Stan and Ollie is not a conventional Laurel and Hardy bio-pic. Our reviewer was impressed with this big screen exploration of friendship
Steve Coogan and John C Reilly as the classic comedy duo Laurel and Hardy touring Britain in the bio-pic Stan & Ollie Photo: BBC Films – Credit: Archant
Stan & Ollie; dir: Jon S Baird; starring: Steve Coogan, John C Reilly, Shirley Henderson, Nina Arianda, Danny Huston, Rufus Jones, John Henshaw. Cert: PG 1hr 40m
We first meet Stan and Ollie on a cold, wet night in Newcastle as they are about to book themselves into a hotel which, like them, has seen better days. This is 1953 and this was to be Laurel and Hardy’s last hurrah. Their glory days are behind them but for British fans this is a rare opportunity to see the great men perform some of the greatest routines live on stage.
Sadly, it seems that the world has moved on and the great duo play to half empty houses. If attendances don’t pick up then the tour’s grand finale at The London Palladium looks in doubt.
But, Stan & Ollie isn’t a sad film. It’s a film filled with great joy and tenderness but also a film which is not afraid to probe beneath the surface and explore what made these two funny men tick.
The film features two bravura performances from Steve Coogan and John C Reilly as the titular funnymen with Coogan, in particular, getting Stan’s smile and voice exactly right.
The script by Jeff Pope, who also worked on Philomena with Coogan, beautifully explores the complex friendship, rivalry and deep affection the two men had for one another. Setting the film at the end of their careers allows time for the petty jealousies and hurts to have built up and once Ollie has his first heart attack for everything to be put into perspective.
Director Jon Baird does well recreating the down-at-heel look of 1950s Britain as Laurel and Hardy crawl their way round Britain’s regional theatres but this is not a sad story of fading stars. Stan and Ollie were always well loved and they were always optimistic and about the future.
Stan was always the creative genius, constantly thinking up new stories, gags and routines. Even on this tour he is hustling London producers to finance a new film about Robin Hood. We even get to see them in their prime, as flashbacks take us onto the set at Hal Roach studios as they shoot scenes for Way Out West, and Stan, inspired by Chaplin, is demanding creative and financial control. Ollie, meanwhile, is happy to be out on the golf course and turning up when everything is ready.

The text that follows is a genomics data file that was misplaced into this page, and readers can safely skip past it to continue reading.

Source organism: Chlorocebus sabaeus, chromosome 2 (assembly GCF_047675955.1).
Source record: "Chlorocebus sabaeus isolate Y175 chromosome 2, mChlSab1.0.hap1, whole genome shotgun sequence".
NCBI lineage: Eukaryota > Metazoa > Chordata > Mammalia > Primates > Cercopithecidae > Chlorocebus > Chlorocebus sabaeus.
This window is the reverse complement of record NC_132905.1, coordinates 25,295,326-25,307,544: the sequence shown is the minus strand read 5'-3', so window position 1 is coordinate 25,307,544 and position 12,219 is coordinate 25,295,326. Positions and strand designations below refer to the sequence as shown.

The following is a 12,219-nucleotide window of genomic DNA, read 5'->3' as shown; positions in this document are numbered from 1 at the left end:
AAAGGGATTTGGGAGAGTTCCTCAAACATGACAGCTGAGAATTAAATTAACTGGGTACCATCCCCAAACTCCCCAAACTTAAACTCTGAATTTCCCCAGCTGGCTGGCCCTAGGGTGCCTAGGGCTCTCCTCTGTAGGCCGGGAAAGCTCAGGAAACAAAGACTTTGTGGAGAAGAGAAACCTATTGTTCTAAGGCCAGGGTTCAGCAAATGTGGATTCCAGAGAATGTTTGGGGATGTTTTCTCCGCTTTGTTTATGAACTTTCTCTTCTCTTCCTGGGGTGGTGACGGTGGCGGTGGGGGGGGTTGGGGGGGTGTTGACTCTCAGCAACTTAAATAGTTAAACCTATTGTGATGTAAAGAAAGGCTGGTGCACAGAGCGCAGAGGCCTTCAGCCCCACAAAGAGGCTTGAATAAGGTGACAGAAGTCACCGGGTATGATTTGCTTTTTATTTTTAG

Stan Laurel won his battle for creative freedom but never was allowed to own and profit from his ideas. His contract with Roach expired before Ollie’s and we see that Hardy’s teaming with now-forgotten comedian Harry Langdon for a single movie hit Laurel hard and this resentment resurfaces on this final British tour.
It’s a complex relationship but the tensions fall away when we see the pair working together on stage. Even this late on we see their collective joy as Stan works out a new routine, set on a railway station, where the pair constantly miss each other thanks to impeccable timing.
But, this is not a two man film. Rufus Jones shines as British theatre legend Bernard Delfont, the man financing their farewell British tour, while Shirley Henderson and Nina Arianda create their own double-act as Stan and Ollie’s sniping wives Lucille and Ida – their sharp dialogue is brilliantly delivered as they trade barbs and there is a fantastic running joke as Ida always refuses to sit next to Delfont.
Stan and Ollie is a loving examination of a long running personal friendship and professional partnership which doesn’t shy away from the misunderstandings and a subtle hurts which fester and grow, unspoken, over the years but on the other hand clearly shows that when the chips are down Stan and Ollie had huge affection for one another. They understood each others strengths and weaknesses. It’s a film where just as much is said through looks and gestures as it is through dialogue. It’s not your standard chronologically told bio-pic like Bohemian Rhapsody but rather a much more thoughtful, nuanced portrait of two, well-lived lives.
Stan and Ollie was previewed with thanks to Ipswich Cineworld.